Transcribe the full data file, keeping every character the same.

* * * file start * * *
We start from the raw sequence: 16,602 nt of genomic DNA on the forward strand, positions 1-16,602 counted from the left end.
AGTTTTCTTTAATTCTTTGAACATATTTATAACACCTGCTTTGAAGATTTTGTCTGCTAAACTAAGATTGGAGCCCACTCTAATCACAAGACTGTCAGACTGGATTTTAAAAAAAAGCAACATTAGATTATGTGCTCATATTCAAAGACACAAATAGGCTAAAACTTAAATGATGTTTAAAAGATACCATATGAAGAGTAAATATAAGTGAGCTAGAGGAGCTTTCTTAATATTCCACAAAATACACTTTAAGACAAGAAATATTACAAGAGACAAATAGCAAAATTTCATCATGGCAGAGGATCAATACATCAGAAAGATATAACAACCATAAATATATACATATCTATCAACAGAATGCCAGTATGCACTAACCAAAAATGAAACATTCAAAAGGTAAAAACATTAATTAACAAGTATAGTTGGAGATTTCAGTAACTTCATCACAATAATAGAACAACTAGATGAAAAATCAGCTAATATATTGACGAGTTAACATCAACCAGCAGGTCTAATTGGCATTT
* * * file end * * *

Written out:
We start from the raw sequence: 16,602 nt of genomic DNA on the forward strand, positions 1-16,602 counted from the left end.
AGTTTTCTTTAATTCTTTGAACATATTTATAACACCTGCTTTGAAGATTTTGTCTGCTAAACTAAGATTGGAGCCCACTCTAATCACAAGACTGTCAGACTGGATTTTAAAAAAAAGCAACATTAGATTATGTGCTCATATTCAAAGACACAAATAGGCTAAAACTTAAATGATGTTTAAAAGATACCATATGAAGAGTAAATATAAGTGAGCTAGAGGAGCTTTCTTAATATTCCACAAAATACACTTTAAGACAAGAAATATTACAAGAGACAAATAGCAAAATTTCATCATGGCAGAGGATCAATACATCAGAAAGATATAACAACCATAAATATATACATATCTATCAACAGAATGCCAGTATGCACTAACCAAAAATGAAACATTCAAAAGGTAAAAACATTAATTAACAAGTATAGTTGGAGATTTCAGTAACTTCATCACAATAATAGAACAACTAGATGAAAAATCAGCTAATATATTGACGAGTTAACATCAACCAGCAGGTCTAATTGGCATTT